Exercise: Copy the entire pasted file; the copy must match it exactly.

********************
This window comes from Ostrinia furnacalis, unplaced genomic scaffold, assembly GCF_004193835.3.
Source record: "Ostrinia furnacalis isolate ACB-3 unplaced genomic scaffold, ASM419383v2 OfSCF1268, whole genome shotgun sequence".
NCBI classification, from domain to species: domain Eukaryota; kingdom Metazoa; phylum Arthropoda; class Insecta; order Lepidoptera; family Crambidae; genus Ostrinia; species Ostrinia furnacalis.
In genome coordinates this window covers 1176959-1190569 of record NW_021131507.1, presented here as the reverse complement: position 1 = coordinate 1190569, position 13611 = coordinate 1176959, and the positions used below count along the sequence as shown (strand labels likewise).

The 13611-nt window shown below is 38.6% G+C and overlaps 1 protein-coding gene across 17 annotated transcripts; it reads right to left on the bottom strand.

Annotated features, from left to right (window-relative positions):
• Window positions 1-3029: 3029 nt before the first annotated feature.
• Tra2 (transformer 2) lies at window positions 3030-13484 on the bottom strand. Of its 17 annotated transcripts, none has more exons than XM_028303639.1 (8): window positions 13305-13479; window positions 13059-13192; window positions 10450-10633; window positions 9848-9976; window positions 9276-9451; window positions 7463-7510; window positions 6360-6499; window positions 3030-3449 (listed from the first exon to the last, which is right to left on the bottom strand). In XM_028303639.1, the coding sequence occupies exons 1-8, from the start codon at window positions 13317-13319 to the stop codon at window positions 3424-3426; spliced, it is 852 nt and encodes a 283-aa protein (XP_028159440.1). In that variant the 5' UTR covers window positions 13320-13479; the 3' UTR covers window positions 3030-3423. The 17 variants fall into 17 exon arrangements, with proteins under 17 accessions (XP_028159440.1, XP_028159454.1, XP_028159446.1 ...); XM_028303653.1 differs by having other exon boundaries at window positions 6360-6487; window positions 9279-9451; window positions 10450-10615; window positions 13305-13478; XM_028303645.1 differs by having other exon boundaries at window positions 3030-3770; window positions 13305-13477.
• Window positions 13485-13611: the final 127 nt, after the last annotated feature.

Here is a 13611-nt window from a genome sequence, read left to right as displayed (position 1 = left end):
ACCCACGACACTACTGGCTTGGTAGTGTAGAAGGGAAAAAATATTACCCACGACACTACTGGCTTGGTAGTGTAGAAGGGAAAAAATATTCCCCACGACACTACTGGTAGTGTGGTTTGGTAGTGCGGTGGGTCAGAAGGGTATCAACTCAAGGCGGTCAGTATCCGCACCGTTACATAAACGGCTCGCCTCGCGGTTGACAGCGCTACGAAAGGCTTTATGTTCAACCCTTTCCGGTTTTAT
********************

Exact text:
This window comes from Ostrinia furnacalis, unplaced genomic scaffold, assembly GCF_004193835.3.
Source record: "Ostrinia furnacalis isolate ACB-3 unplaced genomic scaffold, ASM419383v2 OfSCF1268, whole genome shotgun sequence".
NCBI classification, from domain to species: domain Eukaryota; kingdom Metazoa; phylum Arthropoda; class Insecta; order Lepidoptera; family Crambidae; genus Ostrinia; species Ostrinia furnacalis.
In genome coordinates this window covers 1176959-1190569 of record NW_021131507.1, presented here as the reverse complement: position 1 = coordinate 1190569, position 13611 = coordinate 1176959, and the positions used below count along the sequence as shown (strand labels likewise).

The 13611-nt window shown below is 38.6% G+C and overlaps 1 protein-coding gene across 17 annotated transcripts; it reads right to left on the bottom strand.

Annotated features, from left to right (window-relative positions):
• Window positions 1-3029: 3029 nt before the first annotated feature.
• Tra2 (transformer 2) lies at window positions 3030-13484 on the bottom strand. Of its 17 annotated transcripts, none has more exons than XM_028303639.1 (8): window positions 13305-13479; window positions 13059-13192; window positions 10450-10633; window positions 9848-9976; window positions 9276-9451; window positions 7463-7510; window positions 6360-6499; window positions 3030-3449 (listed from the first exon to the last, which is right to left on the bottom strand). In XM_028303639.1, the coding sequence occupies exons 1-8, from the start codon at window positions 13317-13319 to the stop codon at window positions 3424-3426; spliced, it is 852 nt and encodes a 283-aa protein (XP_028159440.1). In that variant the 5' UTR covers window positions 13320-13479; the 3' UTR covers window positions 3030-3423. The 17 variants fall into 17 exon arrangements, with proteins under 17 accessions (XP_028159440.1, XP_028159454.1, XP_028159446.1 ...); XM_028303653.1 differs by having other exon boundaries at window positions 6360-6487; window positions 9279-9451; window positions 10450-10615; window positions 13305-13478; XM_028303645.1 differs by having other exon boundaries at window positions 3030-3770; window positions 13305-13477.
• Window positions 13485-13611: the final 127 nt, after the last annotated feature.

Here is a 13611-nt window from a genome sequence, read left to right as displayed (position 1 = left end):
ACCCACGACACTACTGGCTTGGTAGTGTAGAAGGGAAAAAATATTACCCACGACACTACTGGCTTGGTAGTGTAGAAGGGAAAAAATATTCCCCACGACACTACTGGTAGTGTGGTTTGGTAGTGCGGTGGGTCAGAAGGGTATCAACTCAAGGCGGTCAGTATCCGCACCGTTACATAAACGGCTCGCCTCGCGGTTGACAGCGCTACGAAAGGCTTTATGTTCAACCCTTTCCGGTTTTAT